DACs have made a huge comeback. With the advent of music servers and computer file delivery, a good quality DAC with USB support is now the most invited piece of kit to the cool audiophile party.
In truth, DACs have never gone away. The very best companies made them and then, almost immediately, had to produce a matching anti jitter ‘clock’ to make them work at their best. Why leave all the goodies in the CD player when you can make another box and up sell? Uber high end companies like dCS and Esoteric made these boxes work at digital’s delightful best. Other companies, without the same designer clout, muddied the already dirty digital lake. Then, came the iPod and the headphone. Mobile became hot, and young audiophiles (and a few old ones) wanted to improve the sound of the smaller devices. The Renaissance of headphone amps and small, inexpensive DACS has been instructive and eye opening to much of the audiophile community.
My good friend, and much published reviewer, Mike Mercer, dragged me kicking and screaming into this new frontier during our times at Rocky Mountain’s CanJam. For that, I’ll always be grateful. For sure, there were a lot of cheap and cheerful DACs that made earbuds sound better, but the best made good quality headphones truly sing.
Audiophiles now have the benefit of large storage, low noise music servers and need an outboard USB DAC of quality to match the ease of use and enhance the sound. The result is a veritable flood of new DACs from many legacy companies, like bel canto.
The 2.5 is bel canto’s sweet spot DAC, between the DAC1.5 and DAC3.5VB MKII. I’ve been an admirer of the house style and signature sound of bel canto and the company’s longevity in this fickle and tough business. Recently, I was lucky to review the splendid Antipodes DS1 music server — I wanted to match the server with a DAC of comparable quality and price. This ‘price matching’ turned out to be very fortuitous.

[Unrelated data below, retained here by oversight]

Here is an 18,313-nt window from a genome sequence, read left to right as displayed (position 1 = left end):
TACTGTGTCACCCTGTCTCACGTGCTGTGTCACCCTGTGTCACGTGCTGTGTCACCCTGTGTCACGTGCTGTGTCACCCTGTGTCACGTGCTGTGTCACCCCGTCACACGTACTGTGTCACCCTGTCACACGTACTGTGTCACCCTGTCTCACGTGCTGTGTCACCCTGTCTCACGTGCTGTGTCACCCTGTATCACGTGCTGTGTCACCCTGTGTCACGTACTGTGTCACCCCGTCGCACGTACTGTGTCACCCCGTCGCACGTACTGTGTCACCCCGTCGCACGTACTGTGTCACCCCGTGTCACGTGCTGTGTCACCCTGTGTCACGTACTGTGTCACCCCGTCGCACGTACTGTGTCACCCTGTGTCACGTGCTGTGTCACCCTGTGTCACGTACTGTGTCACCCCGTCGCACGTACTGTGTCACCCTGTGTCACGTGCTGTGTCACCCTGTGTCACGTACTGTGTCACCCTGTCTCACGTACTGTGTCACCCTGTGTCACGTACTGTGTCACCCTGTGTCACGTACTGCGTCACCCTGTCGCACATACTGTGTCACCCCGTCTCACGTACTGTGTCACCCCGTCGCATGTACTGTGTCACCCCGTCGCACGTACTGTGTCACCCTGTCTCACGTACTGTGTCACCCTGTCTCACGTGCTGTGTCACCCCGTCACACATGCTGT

These numbers look impressive, but how do they present in sound? Interestingly, the 2.5 has no sonic signature, which, for digital, is a good thing. You get a totally black background, one where the music exists in its own space and time. No digital editorial as with so many lesser DACS and CD players.
The distributor loaned me the very highly regarded bel canto uLink Asynchronous USB with Ultra-Low Phase Noise Clock to help with the computer/iPad in conjunction with the DAC2.5 As I mentioned earlier, I had the low noise, Antipodes DS1 shackled to the 2.5. Musically, they were in a very happy marriage. I decided not to rock the boat. I’ll ad the uLink another time and report back. I did not use the headphone section of the DAC. I’m sure it matches the excellence of the digital and analogue sections. If so, Mike Mercer should get his hands on one. His beloved Audeze headphones may well sing the sweetest with bel canto.